The official death toll of 75 looks certain to rise considerably as relatives waiting for news of their loved ones following the Christchurch earthquake have been told that up to 100 people have died in a single building.
New Zealand authorities called off rescue operations at the Canterbury Television building after police said they were "100pc certain" no one left inside could have survived.
In a blow to families and friends who were holding vigil for their relatives trapped inside the CTV building in the city centre, police said that reports from early in the day that 15 people had survived and found an air pocket inside the rubble were false.
Lizzie Manning, 18, and her brother Kent, 15, were waiting for news of their mother, Donna, a television producer who worked in the building.
"I'm going to stay here until I know whether she is in there or not," she said.
"She would have been on her lunch break, but she didn't come home last night.
"My mum is superwoman, she would make it home for us if she could, that is what's worrying me.
"She would have dragged herself over there if she could."
Later, a policeman came to deliver the news that no one was left alive inside the remains of the building.
The siblings held each other, kneeling on the wet grass, and cried.
Police said the building collapse was not survivable because of smoke and diverted rescuers from the smoldering wreckage, which also housed an English language school. There was also "no sign of life" from beneath the rubble at the Cathedral, officers said.
There are still 300 poeple unnacounted for following Tuesday's 6.3 magnitude quake.
An Irishman and a Briton are among those known to have died the earthquake, according to Ireland's Department of Foreign Affairs.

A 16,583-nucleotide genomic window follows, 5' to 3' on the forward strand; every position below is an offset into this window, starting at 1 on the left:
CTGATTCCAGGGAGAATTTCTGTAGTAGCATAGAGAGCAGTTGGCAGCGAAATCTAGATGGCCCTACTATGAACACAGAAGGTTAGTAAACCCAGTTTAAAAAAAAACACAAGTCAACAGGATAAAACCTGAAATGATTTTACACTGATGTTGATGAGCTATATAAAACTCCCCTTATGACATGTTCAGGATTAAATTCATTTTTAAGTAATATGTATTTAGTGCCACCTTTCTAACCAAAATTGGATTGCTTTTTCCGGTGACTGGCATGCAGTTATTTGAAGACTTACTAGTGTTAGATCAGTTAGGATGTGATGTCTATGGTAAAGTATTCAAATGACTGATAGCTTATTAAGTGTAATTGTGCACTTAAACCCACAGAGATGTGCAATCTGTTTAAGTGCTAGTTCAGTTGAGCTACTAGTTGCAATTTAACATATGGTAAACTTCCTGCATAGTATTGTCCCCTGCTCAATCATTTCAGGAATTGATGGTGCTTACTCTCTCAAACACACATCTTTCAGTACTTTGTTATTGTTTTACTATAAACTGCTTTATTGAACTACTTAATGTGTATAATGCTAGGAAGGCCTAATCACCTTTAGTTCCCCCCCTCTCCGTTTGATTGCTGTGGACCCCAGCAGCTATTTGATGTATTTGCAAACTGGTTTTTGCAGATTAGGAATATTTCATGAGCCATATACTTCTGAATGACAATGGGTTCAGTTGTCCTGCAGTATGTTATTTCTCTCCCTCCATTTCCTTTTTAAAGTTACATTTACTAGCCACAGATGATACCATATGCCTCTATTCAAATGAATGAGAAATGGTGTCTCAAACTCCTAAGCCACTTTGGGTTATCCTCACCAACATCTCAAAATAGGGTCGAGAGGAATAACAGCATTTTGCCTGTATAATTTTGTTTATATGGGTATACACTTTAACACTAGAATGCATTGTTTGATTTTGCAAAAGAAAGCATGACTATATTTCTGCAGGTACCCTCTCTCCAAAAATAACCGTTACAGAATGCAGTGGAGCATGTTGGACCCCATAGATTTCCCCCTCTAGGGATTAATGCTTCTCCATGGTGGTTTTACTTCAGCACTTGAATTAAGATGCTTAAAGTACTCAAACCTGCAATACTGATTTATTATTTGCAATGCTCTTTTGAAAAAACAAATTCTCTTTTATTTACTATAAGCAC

The Irishman, Eoin McKenna, was originally from the border county of Monaghan and had a young family. The Briton is married to an Irishwoman, the department added. Both men had been living in Christchurch.
John Key, the prime minister, said it was "a time of great agony" for New Zealand.
Most of the city remained eerily quiet, but in Latimer Square several people found it hard to tear themselves away from the Canterbury TV building.
Elsewhere in the city, chaos reigned. One of the tallest buildings in Christchurch, the Grand Chancellor Hotel, threatened to fall after part of its foundations slipped into a hole in the ground created by the earthquake.
As aftershocks continued to rumble across Christchurch, police cleared two blocks around the hotel amid fears that it would take several other buildings with it when it finally crumbled. Across the city, cold rain fell over whole blocks that lay in ruins.
Roads rippled like carpet and black sludge rose up from underneath buildings and cracked pavements. Police implemented a curfew in the city at 6.30pm after six people were arrested for looting.
Mr Key said the lives lost were the "greatest loss".
"Buildings are just buildings, roads are just roads, but lives are irreplaceable."
In a televised address, he told Christchurch citizens: "Though lost lives will never be replaced, and though your city will never look the same again, you will rebuild your city, you will rebuild your lives, you will overcome."
Since last September's earthquake, the residents of Christchurch have become used to the grim reality of living in a city pummelled by powerful aftershocks on a near weekly basis. But nothing could have prepared them for the destruction wrought by yesterday's quake.
DAZED, screaming and crying residents wandered the streets as sirens and car alarms blared. With ambulance services overwhelmed, some victims were carried to private vehicles in makeshift stretchers fashioned from rugs or bits of debris.